Support independent arts journalism by joining our Patreon! Currently $5/month.

About Superconductor

Our motto: "Critical thinking in the cheap seats." Unbiased, honest classical music and opera opinions, occasional obituaries and classical news reporting, since 2007. All written content © 2019 by Paul J. Pelkonen. For more about Superconductor, visit this link. For advertising rates, click this link. Follow us on Facebook.

Monday, December 17, 2007

DVD Review: Songs From the Big Chair

Boris Godunov at the Liceu
In the capable hands of director Willy Decker and conductor Sebastian Weigle, this production of Boris Godunov (filmed at the Teatre de Liceu in Barcelona) , the Liceu Boris becomes more than a radical work that changed Russian opera forever. It becomes the first great political thriller of the stage.

Matti Salminen and Erik Halfvarson are both basses, and both known for their huge, round dark voices that have led them to build their careers around the role of the villain Hagen in Wagner's Götterdämmerung. Salminen takes the title role into his massive hands and delivers a thunderous performance, swinging between grim self-defeat and stark terror in the mad scenes. Halfvarson, as the monk, Pimen is the more emotionally stable of the two--his opening monologue is riveting. The two great basses finally confront each other in the Duma scene, now moved to the close of the opera.

This is Boris as Mussorgsky originally conceived it--seven tableaux clocking in at two and a half hours. In this production, there is no Polish act. Grigory's part is accordingly diminished. Princess Marina and the Jesuit, Rangoni are cut completely. Also cut out, the Kromy Forest scene--replaced here by the confrontation before St. Basil's. However, these cuts have their advantages. While Grigory (the appealing tenor Pär Lindskog) is reduced to a mere historical footbote against the grand drama of Boris, the shadowy schemes of Shuisky (the excellent Philip Langridge) now come to the fore.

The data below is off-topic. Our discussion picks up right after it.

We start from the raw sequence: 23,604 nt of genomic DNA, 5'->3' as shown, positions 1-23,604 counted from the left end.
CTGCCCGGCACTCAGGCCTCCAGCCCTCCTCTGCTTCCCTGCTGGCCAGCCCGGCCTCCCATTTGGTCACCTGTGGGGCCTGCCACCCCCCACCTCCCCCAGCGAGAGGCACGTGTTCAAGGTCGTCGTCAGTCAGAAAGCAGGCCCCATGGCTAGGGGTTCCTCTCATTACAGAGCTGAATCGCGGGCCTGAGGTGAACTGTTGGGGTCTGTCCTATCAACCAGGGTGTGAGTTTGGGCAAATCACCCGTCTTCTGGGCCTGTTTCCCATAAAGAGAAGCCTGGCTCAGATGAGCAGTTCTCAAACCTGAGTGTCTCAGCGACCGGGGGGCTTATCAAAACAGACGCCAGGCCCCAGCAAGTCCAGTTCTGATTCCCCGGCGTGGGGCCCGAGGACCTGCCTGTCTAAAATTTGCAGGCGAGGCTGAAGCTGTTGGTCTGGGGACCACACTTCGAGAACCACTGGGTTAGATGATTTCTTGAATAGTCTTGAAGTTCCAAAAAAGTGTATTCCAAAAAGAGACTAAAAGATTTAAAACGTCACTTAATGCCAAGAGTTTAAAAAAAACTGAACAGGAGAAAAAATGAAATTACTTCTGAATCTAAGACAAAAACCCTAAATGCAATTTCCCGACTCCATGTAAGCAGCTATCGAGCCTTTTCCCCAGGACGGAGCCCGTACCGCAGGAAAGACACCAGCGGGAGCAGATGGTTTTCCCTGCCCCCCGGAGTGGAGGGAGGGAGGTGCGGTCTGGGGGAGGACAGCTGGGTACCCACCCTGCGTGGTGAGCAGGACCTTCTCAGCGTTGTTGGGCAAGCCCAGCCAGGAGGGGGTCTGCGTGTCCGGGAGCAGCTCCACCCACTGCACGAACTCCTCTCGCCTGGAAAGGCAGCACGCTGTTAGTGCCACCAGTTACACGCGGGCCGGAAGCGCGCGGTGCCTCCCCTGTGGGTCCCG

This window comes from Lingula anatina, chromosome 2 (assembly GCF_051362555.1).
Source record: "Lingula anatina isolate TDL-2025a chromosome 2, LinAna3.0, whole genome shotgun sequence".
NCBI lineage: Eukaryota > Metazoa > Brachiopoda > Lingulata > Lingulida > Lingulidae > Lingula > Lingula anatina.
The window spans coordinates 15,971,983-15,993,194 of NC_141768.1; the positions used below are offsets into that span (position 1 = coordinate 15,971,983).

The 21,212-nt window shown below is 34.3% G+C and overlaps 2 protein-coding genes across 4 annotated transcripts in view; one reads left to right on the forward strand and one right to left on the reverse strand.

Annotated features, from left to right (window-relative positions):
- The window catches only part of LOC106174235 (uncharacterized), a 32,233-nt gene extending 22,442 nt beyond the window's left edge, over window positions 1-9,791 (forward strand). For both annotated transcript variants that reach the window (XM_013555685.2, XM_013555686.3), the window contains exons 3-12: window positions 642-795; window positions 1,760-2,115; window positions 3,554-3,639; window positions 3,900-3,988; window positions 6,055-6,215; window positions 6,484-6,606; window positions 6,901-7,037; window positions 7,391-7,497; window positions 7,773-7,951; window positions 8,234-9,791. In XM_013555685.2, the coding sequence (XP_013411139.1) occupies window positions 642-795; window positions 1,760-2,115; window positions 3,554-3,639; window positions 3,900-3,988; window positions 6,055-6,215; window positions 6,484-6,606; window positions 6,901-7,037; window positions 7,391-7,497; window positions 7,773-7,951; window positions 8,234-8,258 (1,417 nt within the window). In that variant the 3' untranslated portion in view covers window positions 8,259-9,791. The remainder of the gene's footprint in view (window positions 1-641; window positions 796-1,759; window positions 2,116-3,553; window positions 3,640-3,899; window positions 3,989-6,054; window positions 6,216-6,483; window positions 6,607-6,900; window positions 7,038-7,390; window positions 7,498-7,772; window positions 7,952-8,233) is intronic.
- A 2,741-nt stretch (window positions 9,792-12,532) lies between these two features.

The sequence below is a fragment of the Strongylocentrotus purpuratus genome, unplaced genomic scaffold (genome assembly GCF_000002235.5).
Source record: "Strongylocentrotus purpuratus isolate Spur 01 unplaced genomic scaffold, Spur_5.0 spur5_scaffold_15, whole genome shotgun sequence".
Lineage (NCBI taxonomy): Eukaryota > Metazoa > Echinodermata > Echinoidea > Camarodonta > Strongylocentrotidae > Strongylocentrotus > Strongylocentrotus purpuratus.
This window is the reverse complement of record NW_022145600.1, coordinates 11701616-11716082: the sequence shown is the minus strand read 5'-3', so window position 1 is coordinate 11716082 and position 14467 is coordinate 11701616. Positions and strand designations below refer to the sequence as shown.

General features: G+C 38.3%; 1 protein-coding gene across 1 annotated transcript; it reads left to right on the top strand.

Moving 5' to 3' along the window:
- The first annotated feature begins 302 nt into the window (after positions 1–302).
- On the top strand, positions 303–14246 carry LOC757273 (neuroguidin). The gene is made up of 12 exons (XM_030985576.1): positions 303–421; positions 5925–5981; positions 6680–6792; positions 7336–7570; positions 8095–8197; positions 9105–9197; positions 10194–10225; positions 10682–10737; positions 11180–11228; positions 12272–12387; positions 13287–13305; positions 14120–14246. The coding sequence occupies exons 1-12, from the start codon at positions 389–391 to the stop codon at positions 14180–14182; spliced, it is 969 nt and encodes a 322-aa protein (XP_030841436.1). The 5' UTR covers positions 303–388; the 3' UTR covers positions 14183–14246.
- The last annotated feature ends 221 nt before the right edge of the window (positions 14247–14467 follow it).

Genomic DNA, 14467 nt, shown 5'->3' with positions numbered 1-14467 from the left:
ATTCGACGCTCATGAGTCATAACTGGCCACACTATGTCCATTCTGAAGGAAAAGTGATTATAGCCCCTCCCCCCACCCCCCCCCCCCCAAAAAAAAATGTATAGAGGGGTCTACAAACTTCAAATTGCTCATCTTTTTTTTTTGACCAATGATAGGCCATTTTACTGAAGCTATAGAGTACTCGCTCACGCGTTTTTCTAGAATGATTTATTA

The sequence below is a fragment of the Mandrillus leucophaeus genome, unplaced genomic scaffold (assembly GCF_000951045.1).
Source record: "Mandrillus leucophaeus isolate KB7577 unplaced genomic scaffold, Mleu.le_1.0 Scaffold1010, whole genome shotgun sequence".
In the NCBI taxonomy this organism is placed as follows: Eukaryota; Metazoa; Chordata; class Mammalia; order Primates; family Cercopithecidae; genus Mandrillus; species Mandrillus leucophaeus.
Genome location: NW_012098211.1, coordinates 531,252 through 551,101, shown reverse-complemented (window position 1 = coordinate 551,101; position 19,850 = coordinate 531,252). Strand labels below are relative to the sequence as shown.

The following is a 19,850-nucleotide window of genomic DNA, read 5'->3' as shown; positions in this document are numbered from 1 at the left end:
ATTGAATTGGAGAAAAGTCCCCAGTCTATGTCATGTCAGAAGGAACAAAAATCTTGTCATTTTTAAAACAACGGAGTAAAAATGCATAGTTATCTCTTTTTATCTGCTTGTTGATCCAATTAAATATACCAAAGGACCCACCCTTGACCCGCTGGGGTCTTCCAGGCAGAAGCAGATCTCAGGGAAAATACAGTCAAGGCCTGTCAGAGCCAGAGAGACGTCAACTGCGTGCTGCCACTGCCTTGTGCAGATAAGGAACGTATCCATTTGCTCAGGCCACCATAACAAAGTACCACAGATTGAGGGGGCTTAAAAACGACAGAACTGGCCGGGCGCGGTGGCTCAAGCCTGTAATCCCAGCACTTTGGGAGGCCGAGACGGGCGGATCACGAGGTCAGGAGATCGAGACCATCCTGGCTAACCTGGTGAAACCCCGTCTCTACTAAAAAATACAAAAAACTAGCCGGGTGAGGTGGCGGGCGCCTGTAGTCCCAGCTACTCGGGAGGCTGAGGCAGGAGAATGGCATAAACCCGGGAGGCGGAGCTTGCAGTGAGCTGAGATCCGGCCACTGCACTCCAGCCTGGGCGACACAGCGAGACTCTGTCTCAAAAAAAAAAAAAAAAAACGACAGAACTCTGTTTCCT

Director Willy Decker has opted against the tradiitonal Russian look, choosing a quasi-fascist 20th century setting that opens with Boris in a well-cut business suit before he becomes tsar. The set consists of a wide open space dominated by an enormous, gilded wooden chair--which serves as scenery and blocking as well as the central image of the Russian throne. The seat is literally too big for any one man--perhaps that is the idea. The spare set gives the choristers plenty of space to move and act, allowing them to dominate this opera when the two great basses are not onstage.

Trending on Superconductor


Share My Blog!

Share |

Critical Thinking in the Cheap Seats